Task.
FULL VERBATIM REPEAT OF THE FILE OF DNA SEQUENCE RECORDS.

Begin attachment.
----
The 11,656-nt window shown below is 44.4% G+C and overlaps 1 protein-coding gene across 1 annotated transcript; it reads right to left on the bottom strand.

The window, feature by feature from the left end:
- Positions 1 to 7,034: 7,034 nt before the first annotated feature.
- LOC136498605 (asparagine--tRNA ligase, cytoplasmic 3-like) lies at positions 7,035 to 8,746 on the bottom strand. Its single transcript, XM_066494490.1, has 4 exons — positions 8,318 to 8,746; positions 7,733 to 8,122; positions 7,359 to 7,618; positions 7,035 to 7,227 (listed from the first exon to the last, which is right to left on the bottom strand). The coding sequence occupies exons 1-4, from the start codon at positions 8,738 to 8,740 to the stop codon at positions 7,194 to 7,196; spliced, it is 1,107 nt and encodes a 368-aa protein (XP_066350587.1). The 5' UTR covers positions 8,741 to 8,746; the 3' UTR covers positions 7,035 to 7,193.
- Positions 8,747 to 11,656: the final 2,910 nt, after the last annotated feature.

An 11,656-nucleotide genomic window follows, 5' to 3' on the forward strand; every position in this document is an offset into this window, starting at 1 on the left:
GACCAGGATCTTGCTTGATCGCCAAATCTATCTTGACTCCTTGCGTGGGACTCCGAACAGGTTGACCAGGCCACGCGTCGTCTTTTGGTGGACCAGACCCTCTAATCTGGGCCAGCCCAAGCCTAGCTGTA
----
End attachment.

The 11,656-nt window shown below is 44.4% G+C and overlaps 1 protein-coding gene across 1 annotated transcript; it reads right to left on the bottom strand.

The window, feature by feature from the left end:
- Positions 1 to 7,034: 7,034 nt before the first annotated feature.
- LOC136498605 (asparagine--tRNA ligase, cytoplasmic 3-like) lies at positions 7,035 to 8,746 on the bottom strand. Its single transcript, XM_066494490.1, has 4 exons — positions 8,318 to 8,746; positions 7,733 to 8,122; positions 7,359 to 7,618; positions 7,035 to 7,227 (listed from the first exon to the last, which is right to left on the bottom strand). The coding sequence occupies exons 1-4, from the start codon at positions 8,738 to 8,740 to the stop codon at positions 7,194 to 7,196; spliced, it is 1,107 nt and encodes a 368-aa protein (XP_066350587.1). The 5' UTR covers positions 8,741 to 8,746; the 3' UTR covers positions 7,035 to 7,193.
- Positions 8,747 to 11,656: the final 2,910 nt, after the last annotated feature.

An 11,656-nucleotide genomic window follows, 5' to 3' on the forward strand; every position in this document is an offset into this window, starting at 1 on the left:
GACCAGGATCTTGCTTGATCGCCAAATCTATCTTGACTCCTTGCGTGGGACTCCGAACAGGTTGACCAGGCCACGCGTCGTCTTTTGGTGGACCAGACCCTCTAATCTGGGCCAGCCCAAGCCTAGCTGTA